12. ^, History
  13. ^ Macmillan, Neil. An A-Z of Type Designers. Yale University Press, 2006 (pg. 37)
  14. ^, Jerusalem, 1920-1922, being the records of the Pro-Jerusalem Council during the first two years of the civil administration; by Ashbee, C. R. (Charles Robert), 1863-1942
  15. ^, (Classic Reprint) Paperback – 1 December 2017
  16. ^ MacCarthy, Fiona. The Simple Life: C.R. Ashbee in the Cotswolds. University of California Press, 1981 (pg. 140)
  17. ^, Charles Robert Ashbee (1863—1942) architect, designer, and social reformer
  18. ^,&hl=en&sa=X&ved=0ahUKEwjMwKGm3fTkAhUJ5awKHQauB6cQ6AEIKjAA#v=onepage&q=ashbee%20Order%20of%20Chaeronea%2C&f=false, C.R. Ashbee: Architect, Designer & Romantic Socialist, page 56
  19. ^ a b Stummer, Robin (8 August 2008). "Felicity Ashbee: Memoirist of the Arts and Crafts era". Retrieved 10 July 2019.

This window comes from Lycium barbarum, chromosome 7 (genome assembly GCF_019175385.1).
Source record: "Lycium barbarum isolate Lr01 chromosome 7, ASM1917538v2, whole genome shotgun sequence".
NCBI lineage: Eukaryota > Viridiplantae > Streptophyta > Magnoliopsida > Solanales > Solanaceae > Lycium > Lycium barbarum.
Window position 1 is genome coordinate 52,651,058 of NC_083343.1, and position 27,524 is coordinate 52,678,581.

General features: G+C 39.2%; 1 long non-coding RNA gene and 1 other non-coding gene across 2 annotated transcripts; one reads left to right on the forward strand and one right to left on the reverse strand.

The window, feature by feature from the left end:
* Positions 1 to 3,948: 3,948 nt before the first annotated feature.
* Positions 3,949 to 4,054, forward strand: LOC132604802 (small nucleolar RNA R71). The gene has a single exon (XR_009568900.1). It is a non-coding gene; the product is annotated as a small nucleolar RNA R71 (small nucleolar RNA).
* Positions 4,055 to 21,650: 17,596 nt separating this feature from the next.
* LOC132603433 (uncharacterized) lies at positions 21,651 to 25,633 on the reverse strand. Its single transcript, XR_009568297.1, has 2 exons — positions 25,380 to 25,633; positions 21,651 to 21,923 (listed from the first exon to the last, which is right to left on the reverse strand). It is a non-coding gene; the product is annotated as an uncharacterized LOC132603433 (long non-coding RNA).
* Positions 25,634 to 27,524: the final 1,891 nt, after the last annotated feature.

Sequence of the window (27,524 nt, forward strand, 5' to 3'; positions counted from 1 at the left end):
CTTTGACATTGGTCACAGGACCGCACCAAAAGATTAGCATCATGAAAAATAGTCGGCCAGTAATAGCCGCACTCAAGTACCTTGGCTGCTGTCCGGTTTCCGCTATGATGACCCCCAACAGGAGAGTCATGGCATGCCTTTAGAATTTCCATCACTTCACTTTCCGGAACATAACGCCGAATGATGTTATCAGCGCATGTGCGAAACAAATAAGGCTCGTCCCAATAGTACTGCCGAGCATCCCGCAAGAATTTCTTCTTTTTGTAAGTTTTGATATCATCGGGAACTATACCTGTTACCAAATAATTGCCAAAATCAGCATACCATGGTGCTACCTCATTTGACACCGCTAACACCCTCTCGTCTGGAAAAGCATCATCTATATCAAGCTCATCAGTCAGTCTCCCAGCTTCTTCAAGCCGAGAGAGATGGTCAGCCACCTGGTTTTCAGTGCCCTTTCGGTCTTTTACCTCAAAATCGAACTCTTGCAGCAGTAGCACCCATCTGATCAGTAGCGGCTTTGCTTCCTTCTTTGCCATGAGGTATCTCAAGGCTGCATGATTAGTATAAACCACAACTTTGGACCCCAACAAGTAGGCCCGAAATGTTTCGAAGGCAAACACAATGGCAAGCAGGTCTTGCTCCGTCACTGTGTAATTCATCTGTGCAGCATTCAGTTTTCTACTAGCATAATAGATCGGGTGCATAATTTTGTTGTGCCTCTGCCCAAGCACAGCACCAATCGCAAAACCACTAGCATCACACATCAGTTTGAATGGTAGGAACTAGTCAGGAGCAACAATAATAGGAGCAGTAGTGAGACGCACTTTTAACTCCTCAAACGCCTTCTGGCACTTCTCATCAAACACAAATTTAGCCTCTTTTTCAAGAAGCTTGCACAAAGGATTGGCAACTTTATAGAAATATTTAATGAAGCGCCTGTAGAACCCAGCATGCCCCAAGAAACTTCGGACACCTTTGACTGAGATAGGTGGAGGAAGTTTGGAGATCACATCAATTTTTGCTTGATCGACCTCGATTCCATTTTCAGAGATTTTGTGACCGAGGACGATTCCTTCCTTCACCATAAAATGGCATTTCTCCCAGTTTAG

20. ^ "Ancestry - Janet Elizabeth Forbes".
  21. ^ MacCarthy, Fiona. The Simple Life: C.R. Ashbee in the Cotswolds. University of California Press, 1981 (pg. 23)
  22. ^ Jerusalem, 1918–1920: being the records of the Pro-Jerusalem Council during the period of the British military Administration. London: J. Murray, 1921.
  23. ^ Jerusalem, 1920–1922: being the records of the Pro-Jerusalem Council during the period of the British military Administration. London: J. Murray, 1924.
  24. ^ Rapaport, Raquel (2007). "The City of the Great Singer: C. R. Ashbee's Jerusalem". Architectural History. Cambridge University Press. 50: 171-210 [see footnote 37 available online]. doi:10.1017/S0066622X00002926. S2CID 195011405. Retrieved 11 November 2020.
  25. ^ St Peter and St Paul's Church, Seal, Kent
  26. ^ Janus: at
  27. ^ "East End Preservation Society". Retrieved 10 October 2018.
  28. ^ "The CR Ashbee Lecture 2018 | Spitalfields Life". Retrieved 10 October 2018.

Further readingEdit

  • Crawford, A. 1986. C.R. Ashbee, Architect, Designer & Romantic Socialist (Yale University Press)
  • Fiona MacCarthy. 1981. Simple Life: C.R. Ashbee in the Cotswolds (University of California Press)

External linksEdit